Aloe barbadensis, or aloe vera, is a succulent plant which offers many benefits and is suited for all skin types, especially dry, damaged, broken, sensitive and irritated skin. It offers anti-inflammatory, antimicrobial, antioxidant, humectant and soothing, anti-itch qualities for skin.
“More than 400 aloe species have been described, mainly occurring in Africa. The best known representatives are Aloe vera and Aloe ferox, which are of great cosmetic and medicinal value. Topically, aloe is used for burns, wound healing, psoriasis, sunburn, frostbite, inflammation, osteoarthritis and cold sores. It is also applied topically as an antiseptic and as a moisturizer.” (CosmeticsBusiness.com)
Composition and nutrition of aloe vera
Aloe vera contains vitamin B complex, folic acid, vitamin C and carotene, which is a precursor of vitamin A. Aloe vera leaf juice is commonly used in cosmetic formulations, and is composed of mainly water, along with polysaccharides, anthraquinones, amino acids, glycosides, minerals, flavones, phytosterols and salicylic acid.
- Polysaccharides give aloe its hydrating, emollient and anti-inflammatory benefits, while creating a protective barrier on the skin.
- Aloe contains a large number of anthraquinones, which offer antimicrobial and antioxidant characteristics.
- Flavones offer further protection from free-radical damage.
- Phytosterols are anti-inflammatory, which calm and soothe itchy skin, also moisturizing and protecting the skin from trans-epidermal water loss.
- Glycosides promote healthy cell regeneration and offer antihistaminic (anti-allergen) properties, while vitamins, minerals and essential amino acids nourish the skin.
Sourced and processed
Aloe vera produces two substances which are commonly used in the medical and pharmaceutical world: gel and latex. Aloe gel is a jelly-like substance found in the inner part of the aloe plant leaf, and it is clear in color. Aloe latex is yellow in color, and it is sourced from just under the plant’s skin.
Aloe in cosmetic use is often in liquid or powder extract form and derived from aloe gel, the inner part of the aloe leaf. Aloe is often used in medicine, alternative medicine and cosmetics industries, for its moisturizing, healing, skin soothing and rejuvenating properties.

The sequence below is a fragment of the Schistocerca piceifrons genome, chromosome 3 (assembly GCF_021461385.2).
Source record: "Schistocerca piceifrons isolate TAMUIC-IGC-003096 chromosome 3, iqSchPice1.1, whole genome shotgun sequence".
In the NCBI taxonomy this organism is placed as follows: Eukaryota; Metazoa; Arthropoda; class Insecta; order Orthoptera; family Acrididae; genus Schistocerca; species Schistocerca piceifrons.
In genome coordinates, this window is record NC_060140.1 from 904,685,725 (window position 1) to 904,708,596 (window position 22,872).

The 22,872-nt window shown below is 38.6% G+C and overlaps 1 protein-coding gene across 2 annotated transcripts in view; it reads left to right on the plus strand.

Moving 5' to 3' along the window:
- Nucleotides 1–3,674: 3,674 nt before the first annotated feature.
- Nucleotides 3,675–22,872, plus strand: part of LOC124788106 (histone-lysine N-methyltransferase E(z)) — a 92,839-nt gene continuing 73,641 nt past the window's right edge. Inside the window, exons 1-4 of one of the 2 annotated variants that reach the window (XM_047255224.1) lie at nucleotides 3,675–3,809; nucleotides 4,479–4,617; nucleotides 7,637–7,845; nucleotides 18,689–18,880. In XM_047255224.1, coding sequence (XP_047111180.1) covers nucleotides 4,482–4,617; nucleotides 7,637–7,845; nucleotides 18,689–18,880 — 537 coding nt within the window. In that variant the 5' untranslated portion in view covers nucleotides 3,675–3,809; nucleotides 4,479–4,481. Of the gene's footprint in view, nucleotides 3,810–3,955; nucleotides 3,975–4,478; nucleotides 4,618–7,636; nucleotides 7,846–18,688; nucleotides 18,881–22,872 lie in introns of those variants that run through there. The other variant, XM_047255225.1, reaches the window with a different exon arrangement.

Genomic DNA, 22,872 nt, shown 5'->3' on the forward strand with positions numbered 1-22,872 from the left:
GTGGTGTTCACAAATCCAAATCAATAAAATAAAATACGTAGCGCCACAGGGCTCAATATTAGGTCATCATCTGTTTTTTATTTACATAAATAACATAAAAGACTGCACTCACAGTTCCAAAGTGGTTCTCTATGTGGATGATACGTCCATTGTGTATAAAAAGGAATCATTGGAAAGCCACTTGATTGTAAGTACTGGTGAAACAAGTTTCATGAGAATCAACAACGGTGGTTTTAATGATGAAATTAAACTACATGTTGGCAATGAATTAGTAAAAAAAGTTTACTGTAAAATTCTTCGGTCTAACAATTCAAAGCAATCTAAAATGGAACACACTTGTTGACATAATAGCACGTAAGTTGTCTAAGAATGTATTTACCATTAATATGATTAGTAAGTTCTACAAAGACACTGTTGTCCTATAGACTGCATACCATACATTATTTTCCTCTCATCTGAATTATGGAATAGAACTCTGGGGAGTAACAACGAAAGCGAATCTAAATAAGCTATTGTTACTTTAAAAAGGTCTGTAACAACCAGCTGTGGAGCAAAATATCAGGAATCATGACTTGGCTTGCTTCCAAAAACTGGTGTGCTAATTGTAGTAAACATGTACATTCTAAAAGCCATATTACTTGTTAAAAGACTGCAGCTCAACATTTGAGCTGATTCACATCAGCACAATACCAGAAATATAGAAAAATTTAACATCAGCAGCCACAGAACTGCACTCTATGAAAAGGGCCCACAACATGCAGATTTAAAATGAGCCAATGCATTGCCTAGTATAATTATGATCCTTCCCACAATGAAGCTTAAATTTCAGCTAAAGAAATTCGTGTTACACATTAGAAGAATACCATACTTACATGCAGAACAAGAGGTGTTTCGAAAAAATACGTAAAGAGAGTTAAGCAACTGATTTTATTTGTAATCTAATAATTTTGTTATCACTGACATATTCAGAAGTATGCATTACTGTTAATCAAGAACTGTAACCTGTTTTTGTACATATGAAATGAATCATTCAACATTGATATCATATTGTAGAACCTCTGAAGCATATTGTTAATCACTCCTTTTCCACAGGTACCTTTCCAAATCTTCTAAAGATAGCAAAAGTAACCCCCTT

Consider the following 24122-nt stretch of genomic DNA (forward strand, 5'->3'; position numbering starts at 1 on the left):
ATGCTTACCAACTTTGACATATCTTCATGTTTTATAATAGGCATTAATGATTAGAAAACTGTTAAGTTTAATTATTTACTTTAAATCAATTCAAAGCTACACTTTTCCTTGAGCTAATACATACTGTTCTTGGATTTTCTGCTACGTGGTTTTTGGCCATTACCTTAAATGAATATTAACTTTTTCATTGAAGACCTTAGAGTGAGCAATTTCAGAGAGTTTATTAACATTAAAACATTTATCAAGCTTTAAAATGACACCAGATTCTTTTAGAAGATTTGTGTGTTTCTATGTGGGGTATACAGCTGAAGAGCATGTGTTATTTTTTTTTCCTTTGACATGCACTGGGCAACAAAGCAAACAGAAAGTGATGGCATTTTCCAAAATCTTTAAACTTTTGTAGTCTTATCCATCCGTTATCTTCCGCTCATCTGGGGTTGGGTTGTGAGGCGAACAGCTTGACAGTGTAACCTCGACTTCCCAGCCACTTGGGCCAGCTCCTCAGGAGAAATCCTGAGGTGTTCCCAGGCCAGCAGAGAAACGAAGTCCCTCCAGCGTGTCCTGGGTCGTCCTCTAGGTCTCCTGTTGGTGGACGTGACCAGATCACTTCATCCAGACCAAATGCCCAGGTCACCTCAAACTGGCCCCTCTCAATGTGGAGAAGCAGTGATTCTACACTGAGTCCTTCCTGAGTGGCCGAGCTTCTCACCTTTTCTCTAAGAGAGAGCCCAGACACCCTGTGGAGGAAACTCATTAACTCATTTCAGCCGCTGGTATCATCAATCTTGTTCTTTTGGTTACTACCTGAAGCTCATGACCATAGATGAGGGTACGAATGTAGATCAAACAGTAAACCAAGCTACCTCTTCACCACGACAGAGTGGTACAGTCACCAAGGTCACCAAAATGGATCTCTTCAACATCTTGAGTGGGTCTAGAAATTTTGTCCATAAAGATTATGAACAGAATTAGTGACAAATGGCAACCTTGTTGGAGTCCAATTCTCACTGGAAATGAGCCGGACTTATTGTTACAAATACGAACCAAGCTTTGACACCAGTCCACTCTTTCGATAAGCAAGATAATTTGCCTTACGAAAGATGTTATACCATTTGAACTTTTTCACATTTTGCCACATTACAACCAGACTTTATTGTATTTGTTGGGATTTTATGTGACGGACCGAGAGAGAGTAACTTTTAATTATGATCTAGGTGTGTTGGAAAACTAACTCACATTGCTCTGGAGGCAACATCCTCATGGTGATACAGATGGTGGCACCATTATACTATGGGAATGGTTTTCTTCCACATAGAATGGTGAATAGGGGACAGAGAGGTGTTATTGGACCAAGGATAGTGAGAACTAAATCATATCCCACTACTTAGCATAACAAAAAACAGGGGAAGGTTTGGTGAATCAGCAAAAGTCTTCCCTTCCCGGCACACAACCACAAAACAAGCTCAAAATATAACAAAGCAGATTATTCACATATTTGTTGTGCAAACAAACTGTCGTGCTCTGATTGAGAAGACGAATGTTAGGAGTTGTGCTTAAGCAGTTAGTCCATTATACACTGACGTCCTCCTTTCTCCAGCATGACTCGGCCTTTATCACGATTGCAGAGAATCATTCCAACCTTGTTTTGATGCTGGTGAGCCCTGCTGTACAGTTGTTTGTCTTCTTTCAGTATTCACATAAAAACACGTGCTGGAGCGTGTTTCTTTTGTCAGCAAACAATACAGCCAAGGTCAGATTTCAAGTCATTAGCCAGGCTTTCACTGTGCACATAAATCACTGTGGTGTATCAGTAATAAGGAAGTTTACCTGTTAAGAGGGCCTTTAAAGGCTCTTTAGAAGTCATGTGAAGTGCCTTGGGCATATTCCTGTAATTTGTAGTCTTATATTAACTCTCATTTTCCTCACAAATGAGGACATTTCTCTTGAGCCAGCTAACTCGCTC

Uses and benefits
The aloe plant exhibits many pharmacological activities such as “antioxidant, antimicrobial, immune boosting, antitumor, hypoglycemic, hypolipidemic, wound healing, and antidiabetic.” (Maharjan and Nampoothiri, 2015)
According to the Mayo Clinic, “Aloe is likely safe when applied to the skin to reduce pain or inflammation. Aloe is likely safe for burns, frostbite, human papilloma virus-1 (HPV) infections (cold sores), psoriasis, and wound healing in people who are not allergic or sensitive to aloe. Medical attention should be sought for severe burns, wounds, or frostbite.” (Mayoclinic.org)
Aloe is reportedly well tolerated in most individuals, even children. The Mayo Clinic describes cases of aloe vera assisting healing of a variety of conditions including:
- dry skin
- psoriasis (inflammatory skin condition)
- seborrheic dermatitis
- skin burns
How to use aloe vera in your products
Aloe in its liquid or gel form is water-soluble and works well as an addition or base ingredient to facial toners, mists or spritzers. It also makes a nice addition to lotions and creams, by adding in the water-phase in place of water as an ingredient. Liquid aloe is often used in cosmetics in dilutions of 15-20%, to ensure proper preservation is maintained. In alternative medicine, aloe compresses are often applied to skin directly at concentrations between 10-70%, sometimes higher, as few people show irritation or sensitivity to aloe.
For anhydrous products, aloe butter is also available, which is aloe extracted into a butter (often coconut oil).
Aloe vera gel juice typically has a shelf life of one year, and refrigeration can help extend the shelf life and quality. The composition of aloe makes it prone to contamination and spoil from microorganisms, therefore its use in products should always be accompanied by a preservative system, and GMP (good manufacturing practices).
Want to know more?
Discover how to create high-performance products using aloe vera and many other natural ingredients in our Diploma in Natural Skincare Formulation.
Evaluation of biological properties and clinical effectiveness of Aloe vera: A systematic review
Maharjan H. Radha and Nampoothiri P. Laxmipriya, 2015.
The Review on Properties of Aloe Vera in Healing of Cutaneous Wounds,
Seyyed Abbas Hashemi, Seyyed Abdollah Madani, and Saied Abediankenari.
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